Recently, at the Worldwide Developers Conference, Apple introduced new security and privacy features that fit into the company’s four privacy principles.
That said, Google also announced its own privacy-focused improvements, as Google CEO Sundar Pichai says –“ Three important principles” of privacy.
Earlier this month, Google announced security and privacy upgrades to Android 11. However, the recent change focuses on the data that Google services such as YouTube and Maps can access and how long they keep it for.
Google has faced criticism for collecting and retaining data that the user doesn’t even realize it has. Last year, Google added auto-delete controls that allowed you to allow your Google account to delete history like Web and App activity and location, every three or 18 months. Such a feature was needed, but Google would collect the data continuously by default. You had to find the right toggle in your setting to opt for the auto-delete feature.
The latest announcement though flips the policy around. New Google accounts will auto-delete activity and location every 18 months by default while YouTube history will delete every 36 months. Existing accounts, however, will still need to proactively turn on the feature as Google does not want to force the change on users who want it to maintain a forever-record of their activity. If you opt for the “delete” feature, Google will delete all your activity and location data accumulated over 18 months or older and continue doing so in the future as well. Additionally, Google will push notifications and email reminders to get existing customers to review their data retention settings.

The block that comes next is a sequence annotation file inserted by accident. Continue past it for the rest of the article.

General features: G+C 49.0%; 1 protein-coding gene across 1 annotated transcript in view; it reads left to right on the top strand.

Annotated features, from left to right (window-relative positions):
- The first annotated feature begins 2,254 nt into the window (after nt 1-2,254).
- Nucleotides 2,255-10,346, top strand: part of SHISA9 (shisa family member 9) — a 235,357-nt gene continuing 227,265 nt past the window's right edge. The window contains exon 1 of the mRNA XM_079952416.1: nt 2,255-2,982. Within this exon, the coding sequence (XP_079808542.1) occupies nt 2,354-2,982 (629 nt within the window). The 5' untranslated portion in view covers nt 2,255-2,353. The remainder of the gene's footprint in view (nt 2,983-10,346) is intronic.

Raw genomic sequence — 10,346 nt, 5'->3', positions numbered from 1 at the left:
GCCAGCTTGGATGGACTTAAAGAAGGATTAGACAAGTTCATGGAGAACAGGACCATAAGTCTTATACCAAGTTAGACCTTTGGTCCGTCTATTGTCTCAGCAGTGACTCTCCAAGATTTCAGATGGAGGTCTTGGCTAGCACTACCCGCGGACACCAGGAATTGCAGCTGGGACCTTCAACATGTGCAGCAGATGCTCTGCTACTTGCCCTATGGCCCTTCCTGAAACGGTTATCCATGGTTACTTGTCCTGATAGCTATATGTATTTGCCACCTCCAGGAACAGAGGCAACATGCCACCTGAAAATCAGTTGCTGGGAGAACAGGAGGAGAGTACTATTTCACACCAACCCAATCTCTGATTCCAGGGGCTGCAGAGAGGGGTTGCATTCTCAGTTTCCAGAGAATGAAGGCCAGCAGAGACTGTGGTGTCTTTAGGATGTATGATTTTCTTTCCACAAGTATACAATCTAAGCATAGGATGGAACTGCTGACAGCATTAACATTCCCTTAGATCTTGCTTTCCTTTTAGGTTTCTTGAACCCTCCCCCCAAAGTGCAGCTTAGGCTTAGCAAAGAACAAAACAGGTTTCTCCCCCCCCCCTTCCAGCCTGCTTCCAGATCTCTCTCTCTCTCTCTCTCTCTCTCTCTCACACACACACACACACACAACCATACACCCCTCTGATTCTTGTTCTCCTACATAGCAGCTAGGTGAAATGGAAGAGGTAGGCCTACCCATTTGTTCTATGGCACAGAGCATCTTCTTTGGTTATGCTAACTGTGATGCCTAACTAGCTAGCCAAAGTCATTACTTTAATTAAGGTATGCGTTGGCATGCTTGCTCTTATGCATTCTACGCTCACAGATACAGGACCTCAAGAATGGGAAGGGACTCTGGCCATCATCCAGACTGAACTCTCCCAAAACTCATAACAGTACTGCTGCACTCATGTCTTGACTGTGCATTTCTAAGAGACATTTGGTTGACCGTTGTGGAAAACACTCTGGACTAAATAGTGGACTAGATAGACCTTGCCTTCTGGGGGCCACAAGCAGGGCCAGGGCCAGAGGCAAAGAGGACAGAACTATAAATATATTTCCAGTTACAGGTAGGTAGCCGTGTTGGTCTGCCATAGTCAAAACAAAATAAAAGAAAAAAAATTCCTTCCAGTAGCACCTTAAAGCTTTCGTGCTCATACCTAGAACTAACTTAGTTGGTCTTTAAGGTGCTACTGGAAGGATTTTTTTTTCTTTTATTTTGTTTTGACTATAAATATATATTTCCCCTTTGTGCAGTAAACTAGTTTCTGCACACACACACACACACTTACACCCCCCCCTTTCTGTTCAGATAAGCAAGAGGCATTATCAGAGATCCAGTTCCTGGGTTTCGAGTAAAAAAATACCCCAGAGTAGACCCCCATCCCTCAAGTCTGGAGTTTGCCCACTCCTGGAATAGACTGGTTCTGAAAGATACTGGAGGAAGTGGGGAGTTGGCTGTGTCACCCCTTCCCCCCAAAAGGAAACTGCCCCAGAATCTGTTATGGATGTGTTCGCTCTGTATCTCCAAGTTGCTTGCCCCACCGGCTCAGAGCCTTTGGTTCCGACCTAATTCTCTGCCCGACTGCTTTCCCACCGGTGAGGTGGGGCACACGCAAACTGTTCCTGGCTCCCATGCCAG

According to Google, this feature will give users the convenience and benefits of recommendations that come from holding on to 18 months of history while eliminating unlimited storage. That said, though users can opt to drop down from 18- month default to three-month auto-delete, auto-delete option on a smaller timescale like once a week still does not exist. Also, do note that the auto-delete features don’t apply to services such as Gmail, Google Drive, and Photos that are explicitly meant for long-term data storage.
In addition, Google is also surfacing its existing Chrome Incognito Mode in its Search, Maps, and YouTube mobile apps. Soon, all the apps will update and allow you to turn on the new feature by long-pressing on your profile photo on the upper right of the screen.
The Incognito Mode works more as a pause on Google’s activity collection and not some sort of sophisticated privacy controls and security shield. It does not prevent Google from tracking your browsing or protect you from potential surveillance by Internet Service Providers or governments. It simply separates that activity from your Google account. Using Maps without logging is similar to using Incognito Mode all the time.
Additionally, Google is promoting its Security Checkup feature. This feature will help walk users through their privacy and security settings. Google is also set to expand the tool to include its Password Checkup mechanism for alerting users if their passwords are exposed in a data breach.
While Apple is looking to block ad-tracking and cross-platform tracking aggressively, Google’s recent announcement seems much more incremental.